Coffee Makers


Ethical shopping guide to Coffee Makers, from Ethical Consumer.

Ethical shopping guide to Coffee Makers, from Ethical Consumer.


This is a product guide from Ethical Consumer, the UK's leading alternative consumer organisation. Since 1989 we've been researching and recording the social and environmental records of companies, and making the results available to you in a simple format.

We're sorry but the score table for this report has been removed because it is out of date.

The report includes:

  • Best Buy recommendations
  • company profiles
  • electricity versus gas stove top
  • what to do with your old one
  • a word about pod coffee makers

Best Buys

as of Sept/Oct 2010


As our ratings are constantly updated, it is possible that company ratings on the scorecard may have changed since this report was written.


As with kettles, the non-electric products (stove top, cafetières and filter and jug sets) where a gas hob is used, produce the lowest CO2 emissions in use.
For stove top espresso/cappuccino, Bialetti (from £30) comes out best and manufactures in Italy. They make stainless steel pots so you don't have to buy aluminium.
For cafetières, Judge (from £20) and Stellar (from £40) stainless steel ones come out best as do Le’Xpress who make glass ones (from £15).
Le’Xpress is best for filter and jug sets (from £10).

If electric is your preferred option, then Dualit come out best but is expensive (£60 for a precolator, £170 for espresso machine).
A lower cost option that scores well on the table is Morphy Richards (espresso machine £100, filter coffee makers £50).

Best of the manufacturers with a formal policy addressing workers’ rights at supplier companies is John Lewis cafetières and electric coffee makers.


 

 

Coffee Makers

 

Electric models compared to stove top models.

Less ubiquitous than electric kettles and toasters, only 17% of us had an electric filter coffee maker in 2009, and just 5% of us an electric espresso/cappuccino maker.
 

image: coffee grains in ethical shopping guide


Boiling water on a gas stove has a lower carbon footprint than boiling it in an electric kettle.(3) By extrapolation, using an electric espresso/cappucino maker will generate more CO2 than a gas stove top coffee maker. You can get stainless steel stove top espresso machines as well as aluminium ones. Bialetti and Le’Xpress do both whereas Stellar only makes stainless steel ones.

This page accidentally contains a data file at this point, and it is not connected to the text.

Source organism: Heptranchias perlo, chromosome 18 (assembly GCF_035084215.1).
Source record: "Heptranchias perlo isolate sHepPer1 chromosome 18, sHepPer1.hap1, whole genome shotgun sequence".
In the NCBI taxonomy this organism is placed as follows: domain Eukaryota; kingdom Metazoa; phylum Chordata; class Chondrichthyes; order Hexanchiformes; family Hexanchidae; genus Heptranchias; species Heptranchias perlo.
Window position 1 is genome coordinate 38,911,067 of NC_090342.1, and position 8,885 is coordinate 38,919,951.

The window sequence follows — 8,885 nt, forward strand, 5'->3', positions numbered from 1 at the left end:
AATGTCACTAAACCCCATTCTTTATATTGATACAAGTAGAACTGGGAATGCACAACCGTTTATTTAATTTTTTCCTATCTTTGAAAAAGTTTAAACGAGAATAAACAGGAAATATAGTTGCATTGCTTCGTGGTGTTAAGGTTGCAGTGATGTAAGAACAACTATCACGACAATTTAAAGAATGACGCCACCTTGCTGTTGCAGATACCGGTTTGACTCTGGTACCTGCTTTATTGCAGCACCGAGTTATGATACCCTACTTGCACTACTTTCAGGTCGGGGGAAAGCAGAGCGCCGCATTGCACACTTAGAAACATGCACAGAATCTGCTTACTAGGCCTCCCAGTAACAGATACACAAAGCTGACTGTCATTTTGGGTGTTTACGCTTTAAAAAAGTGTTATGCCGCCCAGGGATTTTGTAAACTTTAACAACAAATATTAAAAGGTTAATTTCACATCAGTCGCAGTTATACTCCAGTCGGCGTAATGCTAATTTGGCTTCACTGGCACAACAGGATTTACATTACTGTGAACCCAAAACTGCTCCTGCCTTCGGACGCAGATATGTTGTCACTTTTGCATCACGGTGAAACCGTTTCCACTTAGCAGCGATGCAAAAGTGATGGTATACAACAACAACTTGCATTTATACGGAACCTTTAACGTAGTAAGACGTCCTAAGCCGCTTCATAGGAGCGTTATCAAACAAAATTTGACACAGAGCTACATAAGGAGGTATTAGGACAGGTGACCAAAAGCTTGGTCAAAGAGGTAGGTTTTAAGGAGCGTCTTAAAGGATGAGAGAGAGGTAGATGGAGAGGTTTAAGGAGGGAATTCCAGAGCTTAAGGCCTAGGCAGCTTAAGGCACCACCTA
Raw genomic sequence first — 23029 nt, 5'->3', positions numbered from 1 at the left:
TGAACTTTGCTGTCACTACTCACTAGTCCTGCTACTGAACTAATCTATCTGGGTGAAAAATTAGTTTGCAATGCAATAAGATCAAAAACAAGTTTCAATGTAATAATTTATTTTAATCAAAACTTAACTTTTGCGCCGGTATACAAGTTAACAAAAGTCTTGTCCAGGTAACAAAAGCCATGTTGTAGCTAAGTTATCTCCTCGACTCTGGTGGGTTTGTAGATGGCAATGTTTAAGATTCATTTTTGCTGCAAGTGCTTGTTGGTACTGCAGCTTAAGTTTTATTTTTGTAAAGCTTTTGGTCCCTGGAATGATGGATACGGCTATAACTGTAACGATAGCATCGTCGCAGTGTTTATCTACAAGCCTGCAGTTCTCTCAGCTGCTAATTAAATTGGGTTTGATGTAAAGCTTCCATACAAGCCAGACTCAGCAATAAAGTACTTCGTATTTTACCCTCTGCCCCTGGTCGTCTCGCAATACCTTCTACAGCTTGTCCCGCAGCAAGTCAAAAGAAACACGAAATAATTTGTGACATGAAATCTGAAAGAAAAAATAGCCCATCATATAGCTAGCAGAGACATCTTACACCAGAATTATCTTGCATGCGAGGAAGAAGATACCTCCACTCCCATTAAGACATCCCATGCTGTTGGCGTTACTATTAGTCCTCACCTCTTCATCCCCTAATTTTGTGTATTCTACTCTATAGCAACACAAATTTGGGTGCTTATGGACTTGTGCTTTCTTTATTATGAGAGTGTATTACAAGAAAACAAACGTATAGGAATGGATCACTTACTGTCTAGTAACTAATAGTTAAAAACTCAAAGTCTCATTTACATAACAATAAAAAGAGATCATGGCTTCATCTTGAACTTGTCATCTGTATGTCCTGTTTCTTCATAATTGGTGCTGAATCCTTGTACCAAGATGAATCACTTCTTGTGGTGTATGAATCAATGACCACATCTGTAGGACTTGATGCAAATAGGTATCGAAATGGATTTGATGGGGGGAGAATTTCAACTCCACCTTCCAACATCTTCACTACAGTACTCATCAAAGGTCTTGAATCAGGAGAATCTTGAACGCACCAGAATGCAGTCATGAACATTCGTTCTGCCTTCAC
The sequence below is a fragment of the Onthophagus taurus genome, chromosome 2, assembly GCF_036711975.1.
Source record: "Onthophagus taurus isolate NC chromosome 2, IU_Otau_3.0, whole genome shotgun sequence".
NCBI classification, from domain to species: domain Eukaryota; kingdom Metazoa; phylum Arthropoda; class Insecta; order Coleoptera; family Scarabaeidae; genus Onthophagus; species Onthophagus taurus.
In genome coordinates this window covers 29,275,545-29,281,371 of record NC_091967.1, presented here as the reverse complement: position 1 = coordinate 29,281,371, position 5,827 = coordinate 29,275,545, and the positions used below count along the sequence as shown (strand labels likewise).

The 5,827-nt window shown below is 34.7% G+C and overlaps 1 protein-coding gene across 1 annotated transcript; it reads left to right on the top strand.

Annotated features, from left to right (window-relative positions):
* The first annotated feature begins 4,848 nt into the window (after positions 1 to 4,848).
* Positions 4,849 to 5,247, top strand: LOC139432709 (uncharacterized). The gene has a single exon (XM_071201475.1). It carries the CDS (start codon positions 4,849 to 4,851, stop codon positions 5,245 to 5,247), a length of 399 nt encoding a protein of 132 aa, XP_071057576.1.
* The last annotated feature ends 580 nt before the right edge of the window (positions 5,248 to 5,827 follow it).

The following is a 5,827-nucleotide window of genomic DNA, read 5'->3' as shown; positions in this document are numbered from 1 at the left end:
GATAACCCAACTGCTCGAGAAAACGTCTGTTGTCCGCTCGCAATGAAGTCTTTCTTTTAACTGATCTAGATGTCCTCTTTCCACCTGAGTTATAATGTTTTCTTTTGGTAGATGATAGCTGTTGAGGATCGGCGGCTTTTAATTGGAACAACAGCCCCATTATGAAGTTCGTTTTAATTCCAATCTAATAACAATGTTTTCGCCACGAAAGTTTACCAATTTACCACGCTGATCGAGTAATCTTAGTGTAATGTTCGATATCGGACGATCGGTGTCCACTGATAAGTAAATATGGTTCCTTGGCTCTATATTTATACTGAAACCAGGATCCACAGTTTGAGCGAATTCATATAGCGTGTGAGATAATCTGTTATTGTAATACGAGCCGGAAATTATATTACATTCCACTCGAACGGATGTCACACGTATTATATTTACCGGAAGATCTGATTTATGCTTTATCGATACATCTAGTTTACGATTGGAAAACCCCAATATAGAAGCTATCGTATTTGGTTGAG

A cafetière (aka a French Press) or a filter and jug set, both of which you can manually fill with boiling water from a gas hob kettle, will also have a lower carbon footprint.

On the table we have also rated these lower carbon non-electric options which have the added advantage of using fewer raw materials overall. Cappuccino lovers can even buy stove top cappuccino makers such as Bialetti’s Mukka Express. Or you can get cafetière-style milk frothers from the likes of Bodum, Bialetti and Judge.

 

 

A word about pods

 

‘Pod’ coffee makers often have hookups with coffee companies who supply the pods of coffee. For example, Philips’ Senseo pods are supplied by Douwe Egberts, Bosch’s Tassimo system uses Kenco whilst Krups’ Dolce Gusto and Magimix’s Nespresso uses Nestle coffee ‘pods’ and are jointly branded. None of these coffee companies scores well in our ratings and none of the pods offered is Fair trade.

Apart from the fact that you are tied in to buy a specific, ethically undesirable, company’s coffee to use in your coffee maker, each pod consists of a disc and foil wrapper to be disposed of. Even though Tassimo offers a recycling service, these pod coffee makers are an ethical disaster area to be given a wide berth!

 

 


 

 

Recycling and Disposal

 

An electrical item can be recycled if it has a plug, uses batteries, needs charging or has the crossed out wheelie bin logo on it.
If you have any small electrical items that fit the bill, find out where your nearest recycling centre is from the Recycle Now website or contact your local council. You can even arrange for your old equipment to be collected which some councils do for free.
The WEEE Directive means that retailers and manufacturers have to either pay towards electrical recycling facilities at a council site or offer a service themselves. Ask whether they will take away your old item if you get a new one delivered from them, or whether you can bring it into the shop or send it back to the manufacturer for recycling.

 

Donate

 

There are lots of other ways to dispose of those unused and unwanted electrical items that are tucked away in our drawers and cupboards.
Electricals that are in good working order can be donated to selected branches of Cancer Research UK, Oxfam and British Heart Foundation. However, the British Heart Foundation and Cancer Research UK are two of a number of charities that conduct or fund medical test on animals, according to Animal Aid.(7)
The Furniture Reuse Network has an interactive map which will find your nearest re-use charity, and many of these will take electrical goods.
There is also the option of donating them to someone else through sites such as Freecycle.

 

Did you know?

 

Three out of every four of us have at least one old or unused electrical item in our home which could be recycled to help save precious resources.(8) Many of these items contain plastics and metals that can be recycled to make new products. For example, just one toaster can provide enough steel to make 25 new cans.(8)

 

 

 

Supply chain policies